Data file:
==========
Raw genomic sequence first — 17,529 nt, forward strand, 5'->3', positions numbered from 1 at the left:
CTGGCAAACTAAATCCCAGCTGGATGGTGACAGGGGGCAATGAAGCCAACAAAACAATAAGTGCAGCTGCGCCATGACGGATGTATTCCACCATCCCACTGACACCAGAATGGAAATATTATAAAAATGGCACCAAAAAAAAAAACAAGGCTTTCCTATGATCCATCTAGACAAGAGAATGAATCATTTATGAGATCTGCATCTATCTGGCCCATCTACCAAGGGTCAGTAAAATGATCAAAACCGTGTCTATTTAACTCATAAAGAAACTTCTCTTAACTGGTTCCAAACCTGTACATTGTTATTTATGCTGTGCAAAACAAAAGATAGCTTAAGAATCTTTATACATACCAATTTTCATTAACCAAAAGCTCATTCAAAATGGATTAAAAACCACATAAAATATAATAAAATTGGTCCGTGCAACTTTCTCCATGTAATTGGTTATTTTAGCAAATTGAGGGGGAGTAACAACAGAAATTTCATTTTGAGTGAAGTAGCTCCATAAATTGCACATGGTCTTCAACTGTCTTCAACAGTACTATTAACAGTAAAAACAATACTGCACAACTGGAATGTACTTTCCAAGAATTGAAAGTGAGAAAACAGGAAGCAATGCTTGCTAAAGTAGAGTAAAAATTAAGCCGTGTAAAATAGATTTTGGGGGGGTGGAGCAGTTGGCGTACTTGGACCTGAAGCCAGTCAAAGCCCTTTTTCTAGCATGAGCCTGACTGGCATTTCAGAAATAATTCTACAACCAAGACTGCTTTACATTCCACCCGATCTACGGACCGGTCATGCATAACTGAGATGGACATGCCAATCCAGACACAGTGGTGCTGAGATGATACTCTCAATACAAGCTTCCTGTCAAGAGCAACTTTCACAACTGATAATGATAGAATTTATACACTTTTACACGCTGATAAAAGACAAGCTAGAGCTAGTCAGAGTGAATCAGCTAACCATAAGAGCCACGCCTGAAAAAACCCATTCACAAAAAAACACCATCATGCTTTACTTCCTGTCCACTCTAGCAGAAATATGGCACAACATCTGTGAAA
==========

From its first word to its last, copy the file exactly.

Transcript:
Raw genomic sequence first — 17,529 nt, forward strand, 5'->3', positions numbered from 1 at the left:
CTGGCAAACTAAATCCCAGCTGGATGGTGACAGGGGGCAATGAAGCCAACAAAACAATAAGTGCAGCTGCGCCATGACGGATGTATTCCACCATCCCACTGACACCAGAATGGAAATATTATAAAAATGGCACCAAAAAAAAAAACAAGGCTTTCCTATGATCCATCTAGACAAGAGAATGAATCATTTATGAGATCTGCATCTATCTGGCCCATCTACCAAGGGTCAGTAAAATGATCAAAACCGTGTCTATTTAACTCATAAAGAAACTTCTCTTAACTGGTTCCAAACCTGTACATTGTTATTTATGCTGTGCAAAACAAAAGATAGCTTAAGAATCTTTATACATACCAATTTTCATTAACCAAAAGCTCATTCAAAATGGATTAAAAACCACATAAAATATAATAAAATTGGTCCGTGCAACTTTCTCCATGTAATTGGTTATTTTAGCAAATTGAGGGGGAGTAACAACAGAAATTTCATTTTGAGTGAAGTAGCTCCATAAATTGCACATGGTCTTCAACTGTCTTCAACAGTACTATTAACAGTAAAAACAATACTGCACAACTGGAATGTACTTTCCAAGAATTGAAAGTGAGAAAACAGGAAGCAATGCTTGCTAAAGTAGAGTAAAAATTAAGCCGTGTAAAATAGATTTTGGGGGGGTGGAGCAGTTGGCGTACTTGGACCTGAAGCCAGTCAAAGCCCTTTTTCTAGCATGAGCCTGACTGGCATTTCAGAAATAATTCTACAACCAAGACTGCTTTACATTCCACCCGATCTACGGACCGGTCATGCATAACTGAGATGGACATGCCAATCCAGACACAGTGGTGCTGAGATGATACTCTCAATACAAGCTTCCTGTCAAGAGCAACTTTCACAACTGATAATGATAGAATTTATACACTTTTACACGCTGATAAAAGACAAGCTAGAGCTAGTCAGAGTGAATCAGCTAACCATAAGAGCCACGCCTGAAAAAACCCATTCACAAAAAAACACCATCATGCTTTACTTCCTGTCCACTCTAGCAGAAATATGGCACAACATCTGTGAAA